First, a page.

We turn next to defendant's claim that Supreme Court failed to properly investigate a juror's disclosure that she saw a domestic violence poster containing the victim's name and date of death while taking a walk. Supreme Court thoroughly questioned the juror and, in our view, the record fully supports the court's determination that she was not “grossly unqualified to serve” (CPL 270.35[1]; see People v. Buford, 69 N.Y.2d 290, 298–300 [1987]; People v. Pinckney, 220 A.D.2d 539, 539–540 [1995], lv denied 87 N.Y.2d 906 [1995] ). Moreover, defendant participated in this inquiry and did not object to its outcome and, as such, will not be heard to complain that additional investigation was required (see People v. Cecunjanin, 67 AD3d 1072, 1077 [2009], mod on other grounds 16 NY3d 488 [2011]; People v. Pinckney, 220 A.D.2d at 540).

Finally, defendant challenges Supreme Court's refusal to repeat its charge to the jury on the issue of reasonable doubt, which was interrupted when a juror's cell phone went off. The court started the instruction anew after the interruption, and stressed to the jury that the charge would be repeated at the jury's request. The jury did not request that the instruction be repeated and, under the circumstances presented, Supreme Court was under no obligation to do so (see People v. Craig, 293 A.D.2d 351, 351 [2002], lv denied 98 N.Y.2d 674 [2002]; People v. King, 277 A.D.2d 708, 710 [2000], lv denied 96 N.Y.2d 802 [2001] ).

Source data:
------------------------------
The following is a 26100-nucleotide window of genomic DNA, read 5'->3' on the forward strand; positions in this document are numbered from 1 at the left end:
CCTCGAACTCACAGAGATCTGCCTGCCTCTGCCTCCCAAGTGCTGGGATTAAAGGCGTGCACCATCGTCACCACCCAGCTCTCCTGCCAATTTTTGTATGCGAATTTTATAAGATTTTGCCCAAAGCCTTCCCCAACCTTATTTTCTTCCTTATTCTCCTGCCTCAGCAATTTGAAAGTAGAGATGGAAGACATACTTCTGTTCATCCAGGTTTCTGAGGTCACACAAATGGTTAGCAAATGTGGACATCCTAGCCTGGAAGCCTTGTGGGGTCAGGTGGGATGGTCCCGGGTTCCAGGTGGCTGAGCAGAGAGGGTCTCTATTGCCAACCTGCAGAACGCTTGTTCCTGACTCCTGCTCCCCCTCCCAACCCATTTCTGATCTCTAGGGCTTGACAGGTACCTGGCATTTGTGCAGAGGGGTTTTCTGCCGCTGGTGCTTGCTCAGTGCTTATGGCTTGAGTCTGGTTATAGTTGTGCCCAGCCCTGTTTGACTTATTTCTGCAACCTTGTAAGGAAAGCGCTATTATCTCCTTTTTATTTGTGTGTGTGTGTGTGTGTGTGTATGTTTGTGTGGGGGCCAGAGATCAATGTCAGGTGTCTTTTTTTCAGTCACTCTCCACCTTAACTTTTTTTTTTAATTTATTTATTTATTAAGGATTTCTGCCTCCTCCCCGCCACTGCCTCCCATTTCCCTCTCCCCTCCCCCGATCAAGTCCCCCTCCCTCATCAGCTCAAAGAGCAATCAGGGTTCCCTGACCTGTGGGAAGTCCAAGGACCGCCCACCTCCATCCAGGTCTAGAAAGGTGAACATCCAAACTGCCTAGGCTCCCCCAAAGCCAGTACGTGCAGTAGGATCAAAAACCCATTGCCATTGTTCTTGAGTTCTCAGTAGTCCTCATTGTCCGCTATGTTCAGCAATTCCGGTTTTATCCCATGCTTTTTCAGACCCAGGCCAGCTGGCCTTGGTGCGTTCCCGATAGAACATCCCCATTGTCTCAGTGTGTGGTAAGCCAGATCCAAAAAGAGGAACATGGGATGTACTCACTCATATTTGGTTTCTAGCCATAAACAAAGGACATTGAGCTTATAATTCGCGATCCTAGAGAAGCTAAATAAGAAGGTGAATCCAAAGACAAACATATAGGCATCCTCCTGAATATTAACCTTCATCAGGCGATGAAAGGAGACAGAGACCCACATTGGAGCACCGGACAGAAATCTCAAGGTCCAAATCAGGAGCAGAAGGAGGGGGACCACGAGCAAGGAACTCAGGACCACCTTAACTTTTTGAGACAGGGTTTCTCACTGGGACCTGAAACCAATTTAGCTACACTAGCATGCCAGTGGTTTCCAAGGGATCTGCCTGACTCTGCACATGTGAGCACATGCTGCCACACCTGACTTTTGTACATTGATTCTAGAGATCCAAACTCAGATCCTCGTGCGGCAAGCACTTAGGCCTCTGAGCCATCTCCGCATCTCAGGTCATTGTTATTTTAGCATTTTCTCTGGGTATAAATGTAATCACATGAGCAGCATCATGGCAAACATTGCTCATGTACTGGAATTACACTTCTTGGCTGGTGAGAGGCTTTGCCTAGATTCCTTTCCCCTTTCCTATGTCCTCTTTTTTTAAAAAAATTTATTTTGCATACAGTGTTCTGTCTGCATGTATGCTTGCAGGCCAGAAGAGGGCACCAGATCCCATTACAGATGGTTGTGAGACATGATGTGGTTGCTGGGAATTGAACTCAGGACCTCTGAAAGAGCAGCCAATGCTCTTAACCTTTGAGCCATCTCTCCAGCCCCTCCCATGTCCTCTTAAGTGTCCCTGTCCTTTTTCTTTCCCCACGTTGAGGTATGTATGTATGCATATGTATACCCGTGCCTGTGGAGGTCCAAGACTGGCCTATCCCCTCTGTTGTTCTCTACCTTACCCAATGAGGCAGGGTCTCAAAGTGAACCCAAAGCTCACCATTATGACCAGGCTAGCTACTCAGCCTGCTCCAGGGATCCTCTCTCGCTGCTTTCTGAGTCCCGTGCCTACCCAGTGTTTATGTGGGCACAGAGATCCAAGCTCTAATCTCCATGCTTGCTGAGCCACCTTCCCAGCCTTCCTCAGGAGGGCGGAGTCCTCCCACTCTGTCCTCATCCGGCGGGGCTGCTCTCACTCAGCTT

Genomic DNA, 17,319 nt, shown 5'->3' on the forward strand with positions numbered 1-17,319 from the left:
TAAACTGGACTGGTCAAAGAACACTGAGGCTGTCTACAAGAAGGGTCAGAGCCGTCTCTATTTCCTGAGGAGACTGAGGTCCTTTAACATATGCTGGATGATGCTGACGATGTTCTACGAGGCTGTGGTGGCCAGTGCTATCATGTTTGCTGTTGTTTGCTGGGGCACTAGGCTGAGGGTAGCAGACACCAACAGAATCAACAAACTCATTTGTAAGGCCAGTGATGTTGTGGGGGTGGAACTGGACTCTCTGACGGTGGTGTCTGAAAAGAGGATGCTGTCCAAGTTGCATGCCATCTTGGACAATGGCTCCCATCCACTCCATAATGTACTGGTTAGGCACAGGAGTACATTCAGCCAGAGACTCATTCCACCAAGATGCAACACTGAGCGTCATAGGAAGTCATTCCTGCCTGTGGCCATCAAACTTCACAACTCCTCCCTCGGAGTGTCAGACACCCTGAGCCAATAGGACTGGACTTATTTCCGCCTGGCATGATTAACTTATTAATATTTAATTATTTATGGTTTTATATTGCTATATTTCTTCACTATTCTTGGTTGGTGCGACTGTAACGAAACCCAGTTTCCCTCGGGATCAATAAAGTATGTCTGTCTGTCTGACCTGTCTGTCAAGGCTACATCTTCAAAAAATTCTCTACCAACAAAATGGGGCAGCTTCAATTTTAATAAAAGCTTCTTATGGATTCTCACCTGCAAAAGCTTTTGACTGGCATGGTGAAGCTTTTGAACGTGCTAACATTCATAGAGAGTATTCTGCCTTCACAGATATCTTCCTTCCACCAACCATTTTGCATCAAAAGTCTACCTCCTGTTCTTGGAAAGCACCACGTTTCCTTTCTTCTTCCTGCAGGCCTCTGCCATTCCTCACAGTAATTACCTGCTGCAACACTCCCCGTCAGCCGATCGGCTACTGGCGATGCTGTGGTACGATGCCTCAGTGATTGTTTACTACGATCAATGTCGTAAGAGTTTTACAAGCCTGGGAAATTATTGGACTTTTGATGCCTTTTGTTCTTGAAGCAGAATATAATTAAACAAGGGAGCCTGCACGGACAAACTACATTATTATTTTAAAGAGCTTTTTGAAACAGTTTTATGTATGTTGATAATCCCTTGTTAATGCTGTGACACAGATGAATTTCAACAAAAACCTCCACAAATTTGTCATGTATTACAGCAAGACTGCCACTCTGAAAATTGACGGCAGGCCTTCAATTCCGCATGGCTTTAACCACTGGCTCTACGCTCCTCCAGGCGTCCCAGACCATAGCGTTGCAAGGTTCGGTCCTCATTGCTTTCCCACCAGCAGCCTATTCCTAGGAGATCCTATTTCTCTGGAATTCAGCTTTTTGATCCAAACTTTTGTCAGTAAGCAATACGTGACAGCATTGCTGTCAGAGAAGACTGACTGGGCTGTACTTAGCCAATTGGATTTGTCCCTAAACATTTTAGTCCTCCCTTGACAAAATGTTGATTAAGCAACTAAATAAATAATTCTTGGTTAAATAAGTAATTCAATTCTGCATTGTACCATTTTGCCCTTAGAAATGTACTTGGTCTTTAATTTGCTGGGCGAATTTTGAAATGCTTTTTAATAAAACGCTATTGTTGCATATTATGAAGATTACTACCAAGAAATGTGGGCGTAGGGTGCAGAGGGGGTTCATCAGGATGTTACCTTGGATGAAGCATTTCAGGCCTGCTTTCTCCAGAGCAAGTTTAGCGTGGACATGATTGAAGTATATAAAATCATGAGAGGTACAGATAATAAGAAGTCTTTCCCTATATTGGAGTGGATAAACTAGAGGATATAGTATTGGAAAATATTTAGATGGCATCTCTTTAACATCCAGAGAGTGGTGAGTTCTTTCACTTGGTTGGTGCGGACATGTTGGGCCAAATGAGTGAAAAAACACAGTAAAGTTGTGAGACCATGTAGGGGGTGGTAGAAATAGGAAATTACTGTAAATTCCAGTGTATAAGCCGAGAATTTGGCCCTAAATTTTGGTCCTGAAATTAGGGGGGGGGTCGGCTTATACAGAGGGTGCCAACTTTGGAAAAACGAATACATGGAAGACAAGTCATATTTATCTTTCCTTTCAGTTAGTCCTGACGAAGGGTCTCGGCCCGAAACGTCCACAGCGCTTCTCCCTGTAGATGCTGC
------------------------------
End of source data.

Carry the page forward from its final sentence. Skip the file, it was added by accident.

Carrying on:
Defendant's challenges to the testimony of the People's forensic pathologist and the composition of the jury panel are not properly before us. We have examined defendant's remaining contentions and conclude that they are without merit.

ORDERED that the judgment is affirmed.

FOOTNOTES

1.  We note that the expert testified at trial and, as such, his grand jury testimony was later disclosed pursuant to CPL 240.45(1)(a).

2.  Although defendant's challenge is not properly preserved insofar as he attacks the legal sufficiency of the evidence, our weight of the evidence “review necessarily involves an evaluation of whether all elements of the charged crime were proven beyond a reasonable doubt at trial” (People v. Nisselbeck, 85 AD3d 1206, 1207 n 1 [2011]; see People v. Danielson, 9 NY3d 342, 349 [2007] ).

MERCURE, Acting P.J.

ROSE, SPAIN, MALONE JR. and McCARTHY, JJ., concur.